Floating Deck

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Old 04-24-10, 11:13 AM
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Floating Deck

So, here I was about to call in the friends and family to assist in the new deck expansion. Ready to rent the 2-man post hole digger and get working. I have the design done well maybe 95%). I had intended to connect the new addition to the house and to the existing deck, but then I noticed that the existing deck is not attached to the house. So, I said I will just connect to the existing deck, as it is free-standing.

Today, I went out to remove some skirt boards to look at the existing supports and found 4x4 treated corner posts, sitting on pre-fab concrete post piers, that were sitting on 18" x 18" x 2" pavers. That is it. I took a shovel and dug under one paver, just to be certain that there is no footing, and there is not! Guess this explains the slightly unsteady feeling the deck has every spring.

Now I am really unsure where to go with this. I really do not want to go and put footers under all existing posts, as it will be all hand dug and we have a 50" frost depth here.

Part of me wants to scrap the idea of the deck expansion. The other is curious what would happen if I simply added on to it, using the same support design the existing deck has.

Attached is the link to the image of the existing and proposed new deck. The existing is brown.

decknewold.jpg picture by Hercontractor - Photobucket

Note: I have only looked at the corner post closest to the new stair location. Still have to look at the posts where the deck is partially covered by roof.

Any thoughts out there?
 
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Old 04-24-10, 05:39 PM
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You have a free standing deck on fake footings. You can build a free standing extension on real footings. Install the correct footings, let the posts come up through the floor & use them as part of the railing. Even if the extension touches the original deck, it won't be putting any stress on it.

Be aware that if part or none of it was ever filed with the building dept, there could be a problem if you sell the house.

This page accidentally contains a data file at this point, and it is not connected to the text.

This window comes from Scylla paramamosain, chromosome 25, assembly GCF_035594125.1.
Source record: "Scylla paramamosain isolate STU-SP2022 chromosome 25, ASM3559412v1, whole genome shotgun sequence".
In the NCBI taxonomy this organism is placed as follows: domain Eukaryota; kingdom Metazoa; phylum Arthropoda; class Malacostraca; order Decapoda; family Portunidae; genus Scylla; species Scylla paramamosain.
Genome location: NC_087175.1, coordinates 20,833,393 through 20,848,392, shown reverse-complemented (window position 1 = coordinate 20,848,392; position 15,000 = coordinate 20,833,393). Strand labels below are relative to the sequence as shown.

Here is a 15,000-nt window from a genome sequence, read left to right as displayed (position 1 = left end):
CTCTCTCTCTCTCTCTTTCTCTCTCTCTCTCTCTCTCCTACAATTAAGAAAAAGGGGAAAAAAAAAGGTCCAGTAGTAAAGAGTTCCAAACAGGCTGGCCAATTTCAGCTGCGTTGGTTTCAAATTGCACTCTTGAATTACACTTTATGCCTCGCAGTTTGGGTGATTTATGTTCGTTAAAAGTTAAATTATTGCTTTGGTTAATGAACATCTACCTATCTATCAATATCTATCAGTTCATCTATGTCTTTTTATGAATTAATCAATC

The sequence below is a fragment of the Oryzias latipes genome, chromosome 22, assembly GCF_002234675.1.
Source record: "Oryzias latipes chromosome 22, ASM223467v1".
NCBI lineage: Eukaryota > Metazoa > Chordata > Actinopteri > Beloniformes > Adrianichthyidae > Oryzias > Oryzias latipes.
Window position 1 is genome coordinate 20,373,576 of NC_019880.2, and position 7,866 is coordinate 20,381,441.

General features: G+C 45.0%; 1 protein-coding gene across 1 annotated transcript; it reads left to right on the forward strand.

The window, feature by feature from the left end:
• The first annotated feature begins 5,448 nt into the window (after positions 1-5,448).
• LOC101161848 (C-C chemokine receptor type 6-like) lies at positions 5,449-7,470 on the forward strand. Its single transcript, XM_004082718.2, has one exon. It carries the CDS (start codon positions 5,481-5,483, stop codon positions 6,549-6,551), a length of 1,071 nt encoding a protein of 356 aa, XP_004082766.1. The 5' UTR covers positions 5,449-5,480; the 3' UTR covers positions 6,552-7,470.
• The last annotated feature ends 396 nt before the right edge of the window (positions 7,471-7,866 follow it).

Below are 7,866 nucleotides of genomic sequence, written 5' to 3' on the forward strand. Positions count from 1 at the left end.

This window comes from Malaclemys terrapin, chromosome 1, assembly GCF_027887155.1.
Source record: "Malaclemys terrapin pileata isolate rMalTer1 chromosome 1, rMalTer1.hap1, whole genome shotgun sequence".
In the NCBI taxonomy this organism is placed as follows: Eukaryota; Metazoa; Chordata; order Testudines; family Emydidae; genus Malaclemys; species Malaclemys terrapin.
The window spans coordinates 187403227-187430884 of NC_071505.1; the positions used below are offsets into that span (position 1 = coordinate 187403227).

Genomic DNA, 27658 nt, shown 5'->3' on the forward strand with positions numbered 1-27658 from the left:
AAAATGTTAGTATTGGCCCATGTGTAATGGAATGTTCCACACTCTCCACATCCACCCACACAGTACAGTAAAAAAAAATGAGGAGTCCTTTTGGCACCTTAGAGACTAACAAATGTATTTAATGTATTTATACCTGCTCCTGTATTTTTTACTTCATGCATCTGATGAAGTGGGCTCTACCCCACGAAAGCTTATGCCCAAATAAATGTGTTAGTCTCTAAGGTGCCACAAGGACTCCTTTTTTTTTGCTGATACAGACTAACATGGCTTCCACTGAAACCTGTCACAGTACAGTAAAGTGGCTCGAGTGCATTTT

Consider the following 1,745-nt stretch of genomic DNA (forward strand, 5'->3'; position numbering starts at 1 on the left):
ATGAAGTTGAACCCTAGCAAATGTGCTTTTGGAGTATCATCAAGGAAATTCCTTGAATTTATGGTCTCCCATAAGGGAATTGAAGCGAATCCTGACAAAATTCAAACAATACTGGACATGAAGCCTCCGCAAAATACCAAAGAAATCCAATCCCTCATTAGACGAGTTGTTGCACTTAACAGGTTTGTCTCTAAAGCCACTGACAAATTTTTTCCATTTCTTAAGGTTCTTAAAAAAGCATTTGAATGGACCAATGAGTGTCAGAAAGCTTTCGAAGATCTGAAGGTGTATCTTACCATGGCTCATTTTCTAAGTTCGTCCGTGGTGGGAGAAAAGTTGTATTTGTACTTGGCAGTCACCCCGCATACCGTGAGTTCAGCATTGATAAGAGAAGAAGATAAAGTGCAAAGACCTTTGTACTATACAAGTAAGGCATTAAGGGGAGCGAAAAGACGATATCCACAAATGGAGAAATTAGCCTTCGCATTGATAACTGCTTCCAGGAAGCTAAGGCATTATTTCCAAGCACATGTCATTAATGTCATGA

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Old 04-24-10, 07:00 PM
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My fear

Is that if I attach a footered deck to a non-footered deck, the two will rip each other apart. The new deck would be attached to the existing deck on two sides
 
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Old 04-24-10, 10:28 PM
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You can go one of two ways. The question is how much liability are you willing to accept?

If the customer really wants the addition and I were doing it, my addition wouldn't be connected to the existing deck in any way. My addition would be done with a permit. If the inspector had a problem with the existing deck when he got the to inspect my footings, that's between him and the homeowner (and would fall back on the contractor of the original deck.) ALL of that would be explained to the homeowner and put in writing before I even signed the contract.

The other option would be to go ahead and attach your addition to the existing deck. No matter how you did your footings, you'll be accepting the liability for the entire mess when ANY part of it heaves -- the existing or what you added.

Your call!

The third option would be to do it RIGHT -- tear out the existing structure and replace it properly with the deck that homeowner really wants! THAT would be the only contract I would be comfortable signing.
 

Last edited by lefty; 04-24-10 at 10:32 PM. Reason: Add the 3rd option
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Old 04-25-10, 06:41 AM
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The two decks will not "rip each other apart". If you build the second deck the way I described, there won't be any stress on the first deck, even if you attach them.
 
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Old 04-25-10, 01:46 PM
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Pulpo,

Here is the way I would envision building this with your input. I have an existing corner, with an existing post on a pier pad. I build a new post (say 8" away), by digging a footing, pouring a pier, etc. then building the deck out from there. The question I have for you, or where I am getting lost on this, is how I attach the new to the old. OR, do I do that at all? The image below shows the existing headers / joists / post & pier, with the new post , headers, and joists to the right. Would you envision lagging or bolting the two headers together? Or just let them but up against each other.

 
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Old 04-25-10, 08:31 PM
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You can choose any of those options. The new section can be completely free standing with an inch or two between it & the old section OR some L brackets can be used to attach them OR use lag bolts, as you mentioned.

Just make sure that the posts that sit on the footings extend high enough to be part of the railing. Hang the headers between them. That's what allows the deck to be free standing. It could be built in the middle of the desert & it wouldn't fall.
 
 

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